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Errors in clinical judgment, miscommunication and technical mistakes are the three top reasons cited for medical liability cases against obstetricians, according to a report.
The study, released in June by CRICO Strategies, analyzed the causes behind more than 800 obstetrician-related medical liability cases filed between 2005 and 2009. CRICO Strategies is an international company that provides risk management software and other services to hospitals and medical liability insurers.
The cases studied were taken from CRICO's data collection of 120,000 medical liability claims.
Clinical judgment error was cited in 77% of the cases. Miscommunication was mentioned in 36% of the cases, and technical error was noted 26% of the time. Other reasons listed were inadequate documentation, administrative failures and ineffective supervision.
The three most common allegations within claims were:
Delayed treatment of fetal distress.
Improper execution of vaginal delivery.
Pfizer is conducting what it calls the first-ever all-electronic drug trial, in which patients at home will report outcomes to the company through the Internet.
The testing patients' individual physicians will not be hired as investigators. Instead, the patients will report and manage their trial activities to a central physician investigator who will oversee the entire process.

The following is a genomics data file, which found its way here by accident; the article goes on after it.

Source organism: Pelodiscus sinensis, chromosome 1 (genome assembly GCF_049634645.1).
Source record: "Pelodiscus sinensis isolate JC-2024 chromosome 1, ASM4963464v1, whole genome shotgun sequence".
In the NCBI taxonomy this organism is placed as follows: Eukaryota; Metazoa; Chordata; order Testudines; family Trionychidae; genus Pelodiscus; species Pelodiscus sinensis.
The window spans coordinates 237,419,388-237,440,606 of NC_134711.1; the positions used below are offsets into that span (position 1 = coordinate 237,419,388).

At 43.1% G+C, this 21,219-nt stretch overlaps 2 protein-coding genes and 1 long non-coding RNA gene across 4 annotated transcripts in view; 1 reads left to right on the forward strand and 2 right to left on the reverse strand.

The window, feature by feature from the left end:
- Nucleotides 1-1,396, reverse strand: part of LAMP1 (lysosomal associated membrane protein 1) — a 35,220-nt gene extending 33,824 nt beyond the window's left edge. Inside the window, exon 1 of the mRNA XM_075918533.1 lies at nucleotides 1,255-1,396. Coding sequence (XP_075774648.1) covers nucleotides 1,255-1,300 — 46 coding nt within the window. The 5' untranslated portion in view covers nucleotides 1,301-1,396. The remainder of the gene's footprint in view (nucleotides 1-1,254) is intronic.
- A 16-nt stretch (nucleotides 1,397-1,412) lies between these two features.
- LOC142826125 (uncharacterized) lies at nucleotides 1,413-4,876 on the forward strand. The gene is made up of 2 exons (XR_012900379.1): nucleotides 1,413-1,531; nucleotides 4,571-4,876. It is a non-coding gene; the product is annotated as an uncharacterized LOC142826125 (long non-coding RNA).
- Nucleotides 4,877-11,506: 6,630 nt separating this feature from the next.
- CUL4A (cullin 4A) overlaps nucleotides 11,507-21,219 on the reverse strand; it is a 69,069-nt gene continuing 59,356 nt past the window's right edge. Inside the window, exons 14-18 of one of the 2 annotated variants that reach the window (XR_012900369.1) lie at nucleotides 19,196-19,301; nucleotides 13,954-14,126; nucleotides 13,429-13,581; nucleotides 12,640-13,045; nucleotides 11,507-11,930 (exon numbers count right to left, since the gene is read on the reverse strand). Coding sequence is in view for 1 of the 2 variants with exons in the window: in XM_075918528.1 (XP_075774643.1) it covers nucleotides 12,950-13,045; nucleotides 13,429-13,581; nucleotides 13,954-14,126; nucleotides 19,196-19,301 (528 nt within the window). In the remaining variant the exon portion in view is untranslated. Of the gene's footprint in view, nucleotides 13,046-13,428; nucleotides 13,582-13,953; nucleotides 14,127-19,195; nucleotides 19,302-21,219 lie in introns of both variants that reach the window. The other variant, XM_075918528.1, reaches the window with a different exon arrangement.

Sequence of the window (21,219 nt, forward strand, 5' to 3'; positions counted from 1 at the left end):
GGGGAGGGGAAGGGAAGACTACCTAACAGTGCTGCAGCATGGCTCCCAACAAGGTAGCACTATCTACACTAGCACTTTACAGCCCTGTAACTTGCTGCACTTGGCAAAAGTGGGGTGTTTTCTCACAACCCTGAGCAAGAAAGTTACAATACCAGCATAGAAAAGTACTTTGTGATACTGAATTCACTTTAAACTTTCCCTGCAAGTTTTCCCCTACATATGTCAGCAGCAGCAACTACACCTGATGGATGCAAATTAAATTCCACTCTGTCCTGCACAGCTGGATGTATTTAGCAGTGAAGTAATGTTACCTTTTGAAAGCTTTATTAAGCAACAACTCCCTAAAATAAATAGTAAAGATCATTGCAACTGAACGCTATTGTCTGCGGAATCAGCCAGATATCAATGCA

The drug being tested, Detrol LA (tolterodine), prescribed for overactive bladder, already has completed a Phase IV, post-market clinical trial and has been on the market for 10 years.
But Pfizer wants to repeat the testing in a Web-based, patient-centered model to see if it replicates the results of earlier trials, and whether this process could be used for future trials -- perhaps changing the clinical drug trial process and potentially saving drug companies a lot of money. The Food and Drug Administration has approved Pfizer's electronic study.
Pfizer said it hopes to enroll 600 patients from 10 ...
Washington -- Nearly one in six patients with traditional Medicare coverage has received preventive care without having to contribute a co-payment or pay a deductible in 2011, according to the Centers for Medicare & Medicaid Services.
Starting Jan. 1, CMS began waiving out-of-pocket fees for certain preventive services, such as bone-mass measurements, hepatitis B vaccine and tobacco-cessation counseling. Obama administration officials said they believe more patients will seek and receive preventive care because cost barriers to the services have been removed. The program hopefully will save money in the long run by preventing serious illness, they said.
Medicare has covered free preventive services for more than 5.5 million patients so far, CMS Administrator Donald M. Berwick, MD, told reporters at Dept. of Health and Human Services headquarters on June 20. CMS has seen an increase in utilization of certain individual services. For instance, the Welcome to Medicare visit, an init ...